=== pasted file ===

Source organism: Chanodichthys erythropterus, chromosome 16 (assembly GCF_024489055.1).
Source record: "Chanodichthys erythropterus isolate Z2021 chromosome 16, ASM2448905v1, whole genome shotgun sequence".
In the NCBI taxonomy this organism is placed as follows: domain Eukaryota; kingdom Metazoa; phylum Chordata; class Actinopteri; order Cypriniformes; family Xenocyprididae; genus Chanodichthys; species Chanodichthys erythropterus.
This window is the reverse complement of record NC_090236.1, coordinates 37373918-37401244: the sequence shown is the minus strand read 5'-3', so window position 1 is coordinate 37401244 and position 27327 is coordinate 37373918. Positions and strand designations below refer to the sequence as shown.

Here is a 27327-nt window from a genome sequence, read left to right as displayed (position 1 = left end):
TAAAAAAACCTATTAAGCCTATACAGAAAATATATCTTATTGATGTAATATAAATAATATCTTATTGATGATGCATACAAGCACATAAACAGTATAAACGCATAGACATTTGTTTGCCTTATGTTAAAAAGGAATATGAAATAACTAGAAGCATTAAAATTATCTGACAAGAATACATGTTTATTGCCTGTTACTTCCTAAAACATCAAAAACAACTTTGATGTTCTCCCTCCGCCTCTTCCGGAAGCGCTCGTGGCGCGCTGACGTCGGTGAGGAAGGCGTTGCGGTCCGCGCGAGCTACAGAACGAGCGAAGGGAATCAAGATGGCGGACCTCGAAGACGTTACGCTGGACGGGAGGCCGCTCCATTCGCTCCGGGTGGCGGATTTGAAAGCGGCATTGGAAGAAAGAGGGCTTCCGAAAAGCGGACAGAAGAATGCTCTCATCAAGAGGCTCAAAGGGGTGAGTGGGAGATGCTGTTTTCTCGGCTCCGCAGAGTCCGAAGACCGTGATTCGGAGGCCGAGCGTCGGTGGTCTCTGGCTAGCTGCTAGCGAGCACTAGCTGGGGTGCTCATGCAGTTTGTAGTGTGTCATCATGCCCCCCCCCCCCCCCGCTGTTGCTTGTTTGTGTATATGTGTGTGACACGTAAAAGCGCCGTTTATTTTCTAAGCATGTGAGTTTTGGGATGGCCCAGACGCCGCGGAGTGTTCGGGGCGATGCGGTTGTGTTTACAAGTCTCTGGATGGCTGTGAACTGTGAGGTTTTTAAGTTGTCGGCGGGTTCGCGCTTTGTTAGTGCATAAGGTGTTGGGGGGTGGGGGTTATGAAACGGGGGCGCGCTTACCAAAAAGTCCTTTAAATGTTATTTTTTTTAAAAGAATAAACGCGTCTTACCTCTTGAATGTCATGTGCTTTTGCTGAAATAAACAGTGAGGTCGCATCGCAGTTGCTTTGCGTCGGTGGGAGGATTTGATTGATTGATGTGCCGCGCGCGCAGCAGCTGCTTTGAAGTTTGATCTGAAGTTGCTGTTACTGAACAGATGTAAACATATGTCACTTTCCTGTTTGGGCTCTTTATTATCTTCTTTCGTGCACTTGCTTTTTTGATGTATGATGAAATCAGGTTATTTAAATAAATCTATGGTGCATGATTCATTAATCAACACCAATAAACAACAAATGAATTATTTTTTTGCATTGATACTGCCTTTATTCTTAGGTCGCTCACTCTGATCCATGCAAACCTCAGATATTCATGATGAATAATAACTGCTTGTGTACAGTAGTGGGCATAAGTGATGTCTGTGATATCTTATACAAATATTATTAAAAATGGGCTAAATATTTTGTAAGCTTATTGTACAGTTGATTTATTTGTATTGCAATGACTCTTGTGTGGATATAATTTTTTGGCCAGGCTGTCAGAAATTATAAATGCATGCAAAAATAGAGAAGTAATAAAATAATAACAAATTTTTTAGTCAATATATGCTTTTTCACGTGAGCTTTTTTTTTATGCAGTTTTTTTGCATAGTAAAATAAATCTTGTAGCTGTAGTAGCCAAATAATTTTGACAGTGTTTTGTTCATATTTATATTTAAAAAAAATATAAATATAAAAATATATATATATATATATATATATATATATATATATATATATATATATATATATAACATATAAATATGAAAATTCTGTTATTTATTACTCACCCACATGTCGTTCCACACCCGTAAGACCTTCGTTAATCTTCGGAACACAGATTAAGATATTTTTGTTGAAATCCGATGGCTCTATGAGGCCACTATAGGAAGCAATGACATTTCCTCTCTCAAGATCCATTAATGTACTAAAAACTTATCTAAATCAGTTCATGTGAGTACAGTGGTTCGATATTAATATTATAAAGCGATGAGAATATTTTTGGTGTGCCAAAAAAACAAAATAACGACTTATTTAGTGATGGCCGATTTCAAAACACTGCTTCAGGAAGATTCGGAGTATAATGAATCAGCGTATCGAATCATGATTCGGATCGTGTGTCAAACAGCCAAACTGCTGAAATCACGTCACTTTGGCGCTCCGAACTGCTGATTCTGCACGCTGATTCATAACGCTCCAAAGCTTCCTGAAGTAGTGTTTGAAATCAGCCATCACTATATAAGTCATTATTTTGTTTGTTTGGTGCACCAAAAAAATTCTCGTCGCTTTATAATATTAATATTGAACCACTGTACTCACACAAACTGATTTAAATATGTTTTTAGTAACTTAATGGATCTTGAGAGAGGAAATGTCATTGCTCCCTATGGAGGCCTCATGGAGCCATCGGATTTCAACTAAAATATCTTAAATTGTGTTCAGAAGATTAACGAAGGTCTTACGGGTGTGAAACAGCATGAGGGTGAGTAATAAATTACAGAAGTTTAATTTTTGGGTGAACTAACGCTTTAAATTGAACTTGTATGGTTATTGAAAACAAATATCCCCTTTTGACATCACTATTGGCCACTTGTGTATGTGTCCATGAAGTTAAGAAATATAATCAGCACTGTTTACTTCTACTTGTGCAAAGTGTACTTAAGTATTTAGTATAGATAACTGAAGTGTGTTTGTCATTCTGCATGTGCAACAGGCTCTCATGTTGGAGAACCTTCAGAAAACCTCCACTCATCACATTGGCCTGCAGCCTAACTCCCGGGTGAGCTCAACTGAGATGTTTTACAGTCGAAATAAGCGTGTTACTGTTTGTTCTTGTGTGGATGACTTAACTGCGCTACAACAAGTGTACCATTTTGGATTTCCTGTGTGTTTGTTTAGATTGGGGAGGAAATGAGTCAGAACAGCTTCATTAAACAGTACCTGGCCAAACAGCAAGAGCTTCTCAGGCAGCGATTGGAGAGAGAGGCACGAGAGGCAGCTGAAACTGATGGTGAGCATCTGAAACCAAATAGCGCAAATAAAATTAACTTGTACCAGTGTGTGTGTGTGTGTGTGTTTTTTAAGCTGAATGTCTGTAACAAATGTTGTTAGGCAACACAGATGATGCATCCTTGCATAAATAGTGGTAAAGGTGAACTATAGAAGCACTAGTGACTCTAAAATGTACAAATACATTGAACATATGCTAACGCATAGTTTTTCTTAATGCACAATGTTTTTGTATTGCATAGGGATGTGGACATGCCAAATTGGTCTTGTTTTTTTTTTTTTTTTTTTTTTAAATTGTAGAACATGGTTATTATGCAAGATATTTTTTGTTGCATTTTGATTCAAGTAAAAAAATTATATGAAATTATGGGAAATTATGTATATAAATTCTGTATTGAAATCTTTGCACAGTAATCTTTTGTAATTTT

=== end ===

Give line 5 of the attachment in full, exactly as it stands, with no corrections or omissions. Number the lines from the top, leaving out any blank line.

Here is a 27327-nt window from a genome sequence, read left to right as displayed (position 1 = left end):